USA assert authority over Australia to reach Olympic basketball gold medal game
Team USA progressed to the Tokyo 2020 men’s basketball gold medal game after downing a valiant Australia in their match-up on Thursday. It was heartbreak for the Boomers as they fell to their fifth Olympic semi-final defeat across five decades. The Australians must now regroup for the bronze medal clash on Saturday, as they continue their search for the nation’s first international medal in men’s basketball.
The Americans now face France, who beat them in the teams’ opening game, for gold. The French beat Slovenia 90-89 in a thrilling semi-final that went down to the last play.
Stretching back to 1964, Australia and the US have met eight times in Olympic competition. The closest the Boomers had come to defeating the Americans was two 10-point losses, in 2004 and 2016. Victories for Australia in a 2019 friendly and in a pre-Tokyo 2020 warm-up game last month offered some hope – as did a positive first-half performance. But ultimately the Americans’ star power was too much for the Patty Mills-led Boomers, losing 97-78.
Kevin Durant was ever-present for Team USA with 23 points and nine defensive rebounds, while Devin Booker picked up 20 points thanks to his shooting accuracy. Jrue Holiday had eight rebounds and eight assists. For Australia, Mills led the scoring with 15 points but his usually reliable radar was off, only shooting 36% from the field.
The first quarter started cautiously, with each team feeling out the other’s defence. A hungry Australian offence had the better of the early looks, although nerves and a few missed opportunities prevented the Boomers from opening up a significant lead. But a Chris Goulding three-point shot on the buzzer saw Australia head into their quarter-time huddle with a six-point advantage.
Early in the second quarter there was a moment that epitomised the Australian team spirit. After Joe Ingles was roughed up by an American opponent, the Boomers bench leapt from their seats in unison to protest the lack of a foul call. Referees Michael Weiland and Manuel Mazzoni were unimpressed at the insolence, and awarded a technical foul against Australia. But it was worth it for the Australians, a show of team spirit lifting the five on the court.
It sent the Boomers on a run, stretching their lead to 15 points midway through the second quarter. A lack of concentration then saw the momentum swing, as Team USA clawed their way back into the game – Devin Booker making the most of wide open-look from the corner. By the half-time siren, Australia’s margin had been cut to just three points.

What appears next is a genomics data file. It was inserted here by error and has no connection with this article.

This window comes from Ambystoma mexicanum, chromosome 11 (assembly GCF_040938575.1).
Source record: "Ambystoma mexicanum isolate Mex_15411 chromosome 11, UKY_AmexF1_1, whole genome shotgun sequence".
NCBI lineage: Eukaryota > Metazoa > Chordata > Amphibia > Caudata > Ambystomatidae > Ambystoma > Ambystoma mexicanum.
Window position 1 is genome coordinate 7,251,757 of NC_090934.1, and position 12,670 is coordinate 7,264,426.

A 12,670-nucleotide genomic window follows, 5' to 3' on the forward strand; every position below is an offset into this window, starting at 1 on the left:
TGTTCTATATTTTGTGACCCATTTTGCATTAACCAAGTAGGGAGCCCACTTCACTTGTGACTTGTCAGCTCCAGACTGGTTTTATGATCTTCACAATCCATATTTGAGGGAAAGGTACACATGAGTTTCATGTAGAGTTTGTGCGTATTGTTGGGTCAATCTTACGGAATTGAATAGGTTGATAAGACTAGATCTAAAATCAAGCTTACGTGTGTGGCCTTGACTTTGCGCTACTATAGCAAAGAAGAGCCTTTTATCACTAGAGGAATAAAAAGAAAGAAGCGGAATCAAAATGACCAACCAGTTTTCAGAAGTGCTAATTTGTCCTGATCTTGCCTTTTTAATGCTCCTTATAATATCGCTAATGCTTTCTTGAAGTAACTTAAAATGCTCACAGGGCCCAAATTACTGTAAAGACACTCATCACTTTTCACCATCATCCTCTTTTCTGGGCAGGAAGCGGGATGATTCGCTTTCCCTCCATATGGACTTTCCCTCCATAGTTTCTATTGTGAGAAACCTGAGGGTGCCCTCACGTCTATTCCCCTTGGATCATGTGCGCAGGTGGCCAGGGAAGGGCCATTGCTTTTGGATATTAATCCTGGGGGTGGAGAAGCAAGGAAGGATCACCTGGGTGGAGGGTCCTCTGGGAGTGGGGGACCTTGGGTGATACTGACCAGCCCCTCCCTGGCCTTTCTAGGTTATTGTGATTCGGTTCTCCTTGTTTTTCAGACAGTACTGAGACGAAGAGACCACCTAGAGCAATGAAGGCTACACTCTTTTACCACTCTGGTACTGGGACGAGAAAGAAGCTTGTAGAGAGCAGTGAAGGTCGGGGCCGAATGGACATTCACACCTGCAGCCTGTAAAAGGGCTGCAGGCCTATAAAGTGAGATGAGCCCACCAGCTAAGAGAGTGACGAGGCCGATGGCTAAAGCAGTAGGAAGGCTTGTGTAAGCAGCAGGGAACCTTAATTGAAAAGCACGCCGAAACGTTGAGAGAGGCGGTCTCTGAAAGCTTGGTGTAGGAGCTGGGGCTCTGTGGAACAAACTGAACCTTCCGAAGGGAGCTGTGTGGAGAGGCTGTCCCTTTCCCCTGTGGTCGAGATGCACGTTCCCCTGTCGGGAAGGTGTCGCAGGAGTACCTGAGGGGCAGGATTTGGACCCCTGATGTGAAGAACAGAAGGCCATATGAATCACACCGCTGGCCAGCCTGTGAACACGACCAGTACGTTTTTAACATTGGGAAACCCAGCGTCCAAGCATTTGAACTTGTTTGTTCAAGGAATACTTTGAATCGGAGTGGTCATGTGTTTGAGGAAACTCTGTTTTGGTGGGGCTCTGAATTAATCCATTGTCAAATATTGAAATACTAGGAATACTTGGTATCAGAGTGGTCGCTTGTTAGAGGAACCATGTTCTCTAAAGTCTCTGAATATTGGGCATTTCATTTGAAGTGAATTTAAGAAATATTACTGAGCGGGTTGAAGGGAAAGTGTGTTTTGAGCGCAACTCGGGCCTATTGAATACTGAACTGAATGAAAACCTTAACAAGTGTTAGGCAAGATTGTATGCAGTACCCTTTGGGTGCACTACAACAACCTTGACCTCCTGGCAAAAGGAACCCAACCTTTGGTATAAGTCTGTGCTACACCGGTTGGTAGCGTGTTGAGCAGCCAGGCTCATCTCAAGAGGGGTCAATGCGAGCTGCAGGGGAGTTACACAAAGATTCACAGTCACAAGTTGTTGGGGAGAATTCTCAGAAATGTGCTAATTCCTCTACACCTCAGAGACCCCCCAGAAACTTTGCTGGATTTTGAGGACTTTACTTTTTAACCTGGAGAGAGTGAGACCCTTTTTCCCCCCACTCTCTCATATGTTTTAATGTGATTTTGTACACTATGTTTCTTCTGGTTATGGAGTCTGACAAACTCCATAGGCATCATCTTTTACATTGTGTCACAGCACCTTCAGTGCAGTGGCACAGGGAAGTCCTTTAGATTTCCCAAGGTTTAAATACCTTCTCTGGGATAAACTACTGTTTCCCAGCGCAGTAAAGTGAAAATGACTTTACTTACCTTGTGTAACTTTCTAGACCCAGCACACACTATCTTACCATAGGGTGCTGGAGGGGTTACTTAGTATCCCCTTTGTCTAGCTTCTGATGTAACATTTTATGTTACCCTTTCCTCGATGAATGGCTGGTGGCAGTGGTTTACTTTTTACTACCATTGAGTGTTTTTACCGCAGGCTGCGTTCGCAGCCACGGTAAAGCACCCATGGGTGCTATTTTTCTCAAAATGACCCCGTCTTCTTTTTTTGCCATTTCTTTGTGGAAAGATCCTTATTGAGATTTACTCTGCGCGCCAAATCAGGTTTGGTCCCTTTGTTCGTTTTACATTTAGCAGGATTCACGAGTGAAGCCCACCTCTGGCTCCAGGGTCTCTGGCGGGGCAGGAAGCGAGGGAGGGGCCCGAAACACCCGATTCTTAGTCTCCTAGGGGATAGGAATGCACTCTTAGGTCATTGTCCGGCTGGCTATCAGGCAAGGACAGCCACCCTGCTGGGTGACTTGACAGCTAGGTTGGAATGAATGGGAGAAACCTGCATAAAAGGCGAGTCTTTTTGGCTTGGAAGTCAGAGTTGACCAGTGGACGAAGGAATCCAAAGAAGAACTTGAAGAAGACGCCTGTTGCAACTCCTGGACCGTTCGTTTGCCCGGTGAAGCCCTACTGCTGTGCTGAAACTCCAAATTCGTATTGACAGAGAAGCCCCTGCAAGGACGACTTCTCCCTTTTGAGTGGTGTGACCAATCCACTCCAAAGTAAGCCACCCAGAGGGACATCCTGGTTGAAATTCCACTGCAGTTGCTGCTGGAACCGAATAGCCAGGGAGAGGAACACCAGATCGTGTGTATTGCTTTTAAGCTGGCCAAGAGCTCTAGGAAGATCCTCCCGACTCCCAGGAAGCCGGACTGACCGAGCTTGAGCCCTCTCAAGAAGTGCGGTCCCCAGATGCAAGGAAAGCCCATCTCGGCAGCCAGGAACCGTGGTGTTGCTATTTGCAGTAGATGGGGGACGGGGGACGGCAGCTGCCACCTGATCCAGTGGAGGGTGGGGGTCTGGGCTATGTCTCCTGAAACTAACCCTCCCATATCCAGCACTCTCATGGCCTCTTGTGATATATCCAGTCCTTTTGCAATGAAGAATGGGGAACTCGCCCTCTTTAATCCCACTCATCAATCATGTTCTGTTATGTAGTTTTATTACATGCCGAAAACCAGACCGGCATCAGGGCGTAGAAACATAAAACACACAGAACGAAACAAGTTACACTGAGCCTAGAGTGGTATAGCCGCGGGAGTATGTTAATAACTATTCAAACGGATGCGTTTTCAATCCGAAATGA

Led by Brooklyn Nets star Durant, Team USA overhauled the deficit at the beginning of the third. By the time Jock Landale made a lay-up midway through proceedings, Australia had been scoreless for seven minutes and the Americans had added 20 points unanswered. A made-for-YouTube Zach LaVine dunk and a Booker three point shot on the buzzer underscored the United States’ dominance as they closed the quarter ahead by 19.
The Australian fightback never came. Despite the best efforts of Mills, Landale and Ingles, Team USA remained in control throughout the final quarter. The final minutes saw sloppiness from both sides as fatigue set in.
The Boomers can feel aggrieved at the officiating by Weiland and Mazzoni, who harshly penalised Australia and gave the Americans the benefit of the doubt. But there can be no questioning that the better team won. Australia is a strong basketball nation and has continued to improve in the past decade. But the gulf between them and Team USA – who have won 15 Olympic gold medals since 1936 – remained evident on Thursday.
“We knew Australia would come out fast and hit us with a nice punch,” said Durant, the Team USA captain, after the win. “We know that teams want to get us down early, see how we respond. A lot of these guys got continuity for years and years so they know how to play with each other. I feel like a lot of teams are expecting us to fold early.
“We stuck with it, stuck with our principles, made a couple of switches on defence, and we were able to get some momentum going into the half. Guys came out with that intensity, making shots as well.”
Australia’s Landale, who recently signed with the San Antonio Spurs, said the third quarter slump cost the Boomers. “We just lost them there in a little patch in that third quarter and it’s tough to come back from 20 down,” he said. “We tried to stick with it and fight back in the fourth but they’re the best players in the world.”
Australia good, Americans better – as has so often been the case for the Boomers on the Olympic stage. On Saturday, they will go again and hope to avenge their one-point defeat in the bronze medal game in 2016, against the loser of the other semi-final, Slovenia. Team USA, meanwhile, affirmed their status as gold medal favourites. Plus ça change.